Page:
Respecting My Kids: Privacy

Posted by on May 20, 2014 in "Respecting My Kids" series, Parenting

Respecting My Kids: Privacy

“She didn’t have to go and tell that, thought Ramona, feeling that her mother had betrayed her by telling, as if it were funny… She still thought Chevrolet was a beautiful name, even though she was old enough to know that dolls were not usually named after cars.”  Beverly Cleary,  Ramona and Her Mother

At the bus stop a few weeks ago, I thought it would be funny to share with another parent my daughter’s recent foray into the advertising world by putting her on the spot and asking her to perform her rendition of the Nationwide Insurance jingle: “Nationwide is on your side!”  Not only did she not want to do it, she also became so angry at me that she had tears in her eyes.  I realized in that moment that I’d disrespected her; I’d used what I thought was an amusing story to have a laugh with another grown-up.  That story belonged to her, and I shared it as though it were mine.  I violated her privacy.  Later, when we had a moment alone, I apologized to her.

Some forms of disrespect are obvious; calling our children names, hitting them, and belittling them are clear violations of dignity.  But in my own parenting, I’ve noticed that one way I disrespect my kids is through this habit of calling attention to their cuteness and displaying it for fun.  I don’t think of this tendency as mean-spirited.  We all find our kids adorable at times, and we want others to know about the sweet, silly, quirky, and creative things they say and do.  But I’ve come to believe that privacy is important; allowing our children to decide what they want to keep private and what they want to reveal to the world is part of treating them as real people.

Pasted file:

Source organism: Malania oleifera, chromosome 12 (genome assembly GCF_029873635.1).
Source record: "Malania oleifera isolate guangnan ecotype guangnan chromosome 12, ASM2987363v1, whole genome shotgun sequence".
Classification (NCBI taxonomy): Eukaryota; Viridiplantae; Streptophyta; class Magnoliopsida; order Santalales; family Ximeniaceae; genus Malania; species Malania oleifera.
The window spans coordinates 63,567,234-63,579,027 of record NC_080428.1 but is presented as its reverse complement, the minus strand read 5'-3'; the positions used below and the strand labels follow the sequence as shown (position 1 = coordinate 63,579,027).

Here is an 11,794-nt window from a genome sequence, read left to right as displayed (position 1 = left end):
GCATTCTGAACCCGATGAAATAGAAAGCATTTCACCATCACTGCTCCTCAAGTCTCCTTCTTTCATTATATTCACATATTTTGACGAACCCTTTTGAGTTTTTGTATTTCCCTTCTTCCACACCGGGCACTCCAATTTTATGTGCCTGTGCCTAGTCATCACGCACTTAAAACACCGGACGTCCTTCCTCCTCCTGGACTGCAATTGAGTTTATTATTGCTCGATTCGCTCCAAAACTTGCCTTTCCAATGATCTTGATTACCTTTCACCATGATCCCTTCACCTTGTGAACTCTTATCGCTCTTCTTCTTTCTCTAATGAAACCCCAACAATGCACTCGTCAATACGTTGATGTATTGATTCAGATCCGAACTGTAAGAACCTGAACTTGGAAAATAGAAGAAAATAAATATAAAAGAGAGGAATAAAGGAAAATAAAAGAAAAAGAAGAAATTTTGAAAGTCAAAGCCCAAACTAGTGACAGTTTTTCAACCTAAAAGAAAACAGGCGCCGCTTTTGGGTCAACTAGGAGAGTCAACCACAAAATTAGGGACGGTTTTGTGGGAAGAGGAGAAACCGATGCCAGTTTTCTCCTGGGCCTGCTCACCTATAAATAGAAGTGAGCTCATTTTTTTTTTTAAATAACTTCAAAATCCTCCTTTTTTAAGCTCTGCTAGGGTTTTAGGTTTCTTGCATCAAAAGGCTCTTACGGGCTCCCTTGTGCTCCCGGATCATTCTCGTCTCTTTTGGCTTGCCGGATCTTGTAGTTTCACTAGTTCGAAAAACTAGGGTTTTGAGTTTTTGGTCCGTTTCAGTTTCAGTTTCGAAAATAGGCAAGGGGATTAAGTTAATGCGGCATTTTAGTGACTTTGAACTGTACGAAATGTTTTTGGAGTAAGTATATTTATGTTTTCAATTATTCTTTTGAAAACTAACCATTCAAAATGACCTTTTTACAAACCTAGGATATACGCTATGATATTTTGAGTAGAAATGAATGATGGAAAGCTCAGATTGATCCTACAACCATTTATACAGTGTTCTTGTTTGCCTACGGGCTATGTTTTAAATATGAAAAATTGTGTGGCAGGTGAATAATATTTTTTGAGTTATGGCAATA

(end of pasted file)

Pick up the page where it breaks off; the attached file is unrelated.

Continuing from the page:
Once, when my daughter was home sick from school, she spontaneously drew a picture of her school’s principal and wrote a paragraph about why she loved this woman.  Of course, I thought her creation was so sweet and wanted her to give it to the principal as a gift.  After mentioning this idea to my daughter a few thousand times, I finally caught myself– my hope, my agenda.  What better way to take the fun out of her drawing and writing than to push her to present them for someone else’s benefit?  Her creation belonged to her and she wanted to keep it to herself.  So I backed off.

Writing this post has been an exercise in respect, too.  How do I write about this topic without violating my kids’ privacy?  In the last few days, I’ve asked Clara and Rachel about some of their experiences with me, especially moments in which I’ve blown it and have humiliated them.  Which stories do they want to keep private?  (most of them, understandably).  Which are okay to share?  (a couple, as long as I don’t identify which girl was involved).  I can see in their faces that they feel taken seriously when I ask for their permission.  They want to be in the post, and they like that Mommy is telling people about her mistakes, but they also want and deserve ownership of these stories.

So to wrap it up, Rachel would like you to know that some day she plans to invent “a hiccup machine that can capture your hiccups and hiccup them for you.”  And Clara wants to tell you about the summer she collected over 200 worms for a back yard compost and named them all Sophia.

Respecting My Kids Series

This post is part of a series called “Respecting My Kids.”  The following are links to other articles in the series:

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If you or someone you know would be interested in joining a weekly therapy group for parents, please contact me.  Day, evening, and weekend times are available.  Groups are kept small and provide a safe place to share your experiences, as well as to explore new possibilities.  I offer a free brief phone consultation to determine whether or not this group would be a good fit for you.  You may reach me with questions at or 443-286-3432.


About Lynn Davies

I am a Licensed Clinical Professional Counselor with a Master of Science in Pastoral Counseling from Loyola University in Maryland. I have been in private practice for over fourteen years and have experience working with adults and adolescents, addressing a variety of issues: anxiety, depression, relationship problems, past or current trauma, eating disorders, self-mutilation, bereavement, parenting concerns, boundaries, and self-care.

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